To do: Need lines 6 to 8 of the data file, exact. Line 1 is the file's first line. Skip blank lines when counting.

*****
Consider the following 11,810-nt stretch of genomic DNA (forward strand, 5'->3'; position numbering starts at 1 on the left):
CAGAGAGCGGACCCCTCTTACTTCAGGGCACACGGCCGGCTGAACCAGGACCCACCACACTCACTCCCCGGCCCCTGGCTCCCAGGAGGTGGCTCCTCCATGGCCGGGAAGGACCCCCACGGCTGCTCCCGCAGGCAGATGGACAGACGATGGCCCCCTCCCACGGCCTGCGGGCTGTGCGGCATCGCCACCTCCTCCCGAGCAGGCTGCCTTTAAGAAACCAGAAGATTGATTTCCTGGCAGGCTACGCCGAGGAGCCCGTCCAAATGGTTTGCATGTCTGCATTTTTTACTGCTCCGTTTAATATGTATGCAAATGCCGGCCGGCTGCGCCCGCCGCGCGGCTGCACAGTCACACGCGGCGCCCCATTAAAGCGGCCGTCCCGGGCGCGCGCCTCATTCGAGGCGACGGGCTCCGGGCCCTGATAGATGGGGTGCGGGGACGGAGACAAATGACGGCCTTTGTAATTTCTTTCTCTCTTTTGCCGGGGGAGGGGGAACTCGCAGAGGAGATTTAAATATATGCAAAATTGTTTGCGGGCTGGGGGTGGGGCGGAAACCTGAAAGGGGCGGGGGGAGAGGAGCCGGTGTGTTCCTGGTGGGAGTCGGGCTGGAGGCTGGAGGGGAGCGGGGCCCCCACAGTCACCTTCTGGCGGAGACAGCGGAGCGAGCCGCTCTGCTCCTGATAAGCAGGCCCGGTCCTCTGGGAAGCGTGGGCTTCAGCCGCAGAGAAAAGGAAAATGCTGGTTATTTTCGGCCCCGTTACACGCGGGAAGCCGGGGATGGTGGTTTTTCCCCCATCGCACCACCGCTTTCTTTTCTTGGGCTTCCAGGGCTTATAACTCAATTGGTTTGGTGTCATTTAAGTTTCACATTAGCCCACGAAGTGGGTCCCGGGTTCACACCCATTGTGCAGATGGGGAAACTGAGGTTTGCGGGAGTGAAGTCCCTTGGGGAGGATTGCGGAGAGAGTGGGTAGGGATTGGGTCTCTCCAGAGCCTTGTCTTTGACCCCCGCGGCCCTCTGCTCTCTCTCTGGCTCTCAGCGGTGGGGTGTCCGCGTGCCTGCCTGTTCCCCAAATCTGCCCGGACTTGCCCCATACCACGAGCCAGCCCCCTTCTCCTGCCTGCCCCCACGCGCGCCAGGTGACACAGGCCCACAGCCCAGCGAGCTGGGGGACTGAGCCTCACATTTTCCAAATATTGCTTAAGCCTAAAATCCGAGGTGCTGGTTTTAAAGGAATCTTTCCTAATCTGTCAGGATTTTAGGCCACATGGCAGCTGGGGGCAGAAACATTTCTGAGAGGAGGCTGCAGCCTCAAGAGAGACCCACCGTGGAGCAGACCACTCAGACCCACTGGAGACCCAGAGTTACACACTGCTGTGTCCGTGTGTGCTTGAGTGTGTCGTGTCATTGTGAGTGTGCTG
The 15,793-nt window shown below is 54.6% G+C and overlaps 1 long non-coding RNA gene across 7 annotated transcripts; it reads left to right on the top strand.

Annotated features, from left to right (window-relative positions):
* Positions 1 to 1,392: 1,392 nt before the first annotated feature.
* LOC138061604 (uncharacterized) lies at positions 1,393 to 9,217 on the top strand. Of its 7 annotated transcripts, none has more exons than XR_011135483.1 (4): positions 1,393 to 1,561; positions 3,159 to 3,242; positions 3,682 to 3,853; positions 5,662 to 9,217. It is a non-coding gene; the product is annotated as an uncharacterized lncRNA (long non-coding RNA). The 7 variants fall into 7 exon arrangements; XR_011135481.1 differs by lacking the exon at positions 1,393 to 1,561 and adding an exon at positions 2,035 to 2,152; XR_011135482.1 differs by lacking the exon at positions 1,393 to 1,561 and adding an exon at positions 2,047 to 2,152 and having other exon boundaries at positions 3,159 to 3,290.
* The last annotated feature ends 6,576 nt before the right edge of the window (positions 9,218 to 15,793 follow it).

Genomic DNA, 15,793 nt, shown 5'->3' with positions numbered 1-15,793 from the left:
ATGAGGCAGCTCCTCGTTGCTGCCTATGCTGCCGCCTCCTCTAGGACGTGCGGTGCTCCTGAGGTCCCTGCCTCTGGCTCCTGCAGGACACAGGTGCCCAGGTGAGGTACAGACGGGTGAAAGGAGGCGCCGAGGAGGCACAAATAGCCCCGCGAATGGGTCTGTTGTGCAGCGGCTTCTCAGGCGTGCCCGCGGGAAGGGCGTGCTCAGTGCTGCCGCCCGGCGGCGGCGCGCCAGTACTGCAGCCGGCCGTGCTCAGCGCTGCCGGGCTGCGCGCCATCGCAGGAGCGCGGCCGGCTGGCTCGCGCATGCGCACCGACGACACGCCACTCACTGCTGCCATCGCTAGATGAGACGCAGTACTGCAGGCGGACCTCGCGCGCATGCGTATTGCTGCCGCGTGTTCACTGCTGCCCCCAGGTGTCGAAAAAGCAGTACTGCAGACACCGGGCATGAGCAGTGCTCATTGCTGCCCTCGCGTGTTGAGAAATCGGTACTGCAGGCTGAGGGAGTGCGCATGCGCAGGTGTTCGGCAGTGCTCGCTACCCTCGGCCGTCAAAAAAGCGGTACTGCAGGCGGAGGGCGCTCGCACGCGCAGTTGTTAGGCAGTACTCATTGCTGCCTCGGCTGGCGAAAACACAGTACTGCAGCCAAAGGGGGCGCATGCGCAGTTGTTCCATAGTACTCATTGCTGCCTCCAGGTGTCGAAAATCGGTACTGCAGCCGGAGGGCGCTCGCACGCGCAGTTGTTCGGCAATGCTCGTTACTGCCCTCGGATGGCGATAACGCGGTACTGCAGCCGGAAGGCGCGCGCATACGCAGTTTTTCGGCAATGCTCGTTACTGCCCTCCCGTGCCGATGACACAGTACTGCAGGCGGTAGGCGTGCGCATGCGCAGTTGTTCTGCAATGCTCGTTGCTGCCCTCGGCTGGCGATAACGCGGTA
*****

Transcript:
* LOC138061604 (uncharacterized) lies at positions 1,393 to 9,217 on the top strand. Of its 7 annotated transcripts, none has more exons than XR_011135483.1 (4): positions 1,393 to 1,561; positions 3,159 to 3,242; positions 3,682 to 3,853; positions 5,662 to 9,217. It is a non-coding gene; the product is annotated as an uncharacterized lncRNA (long non-coding RNA). The 7 variants fall into 7 exon arrangements; XR_011135481.1 differs by lacking the exon at positions 1,393 to 1,561 and adding an exon at positions 2,035 to 2,152; XR_011135482.1 differs by lacking the exon at positions 1,393 to 1,561 and adding an exon at positions 2,047 to 2,152 and having other exon boundaries at positions 3,159 to 3,290.
* The last annotated feature ends 6,576 nt before the right edge of the window (positions 9,218 to 15,793 follow it).

Genomic DNA, 15,793 nt, shown 5'->3' with positions numbered 1-15,793 from the left: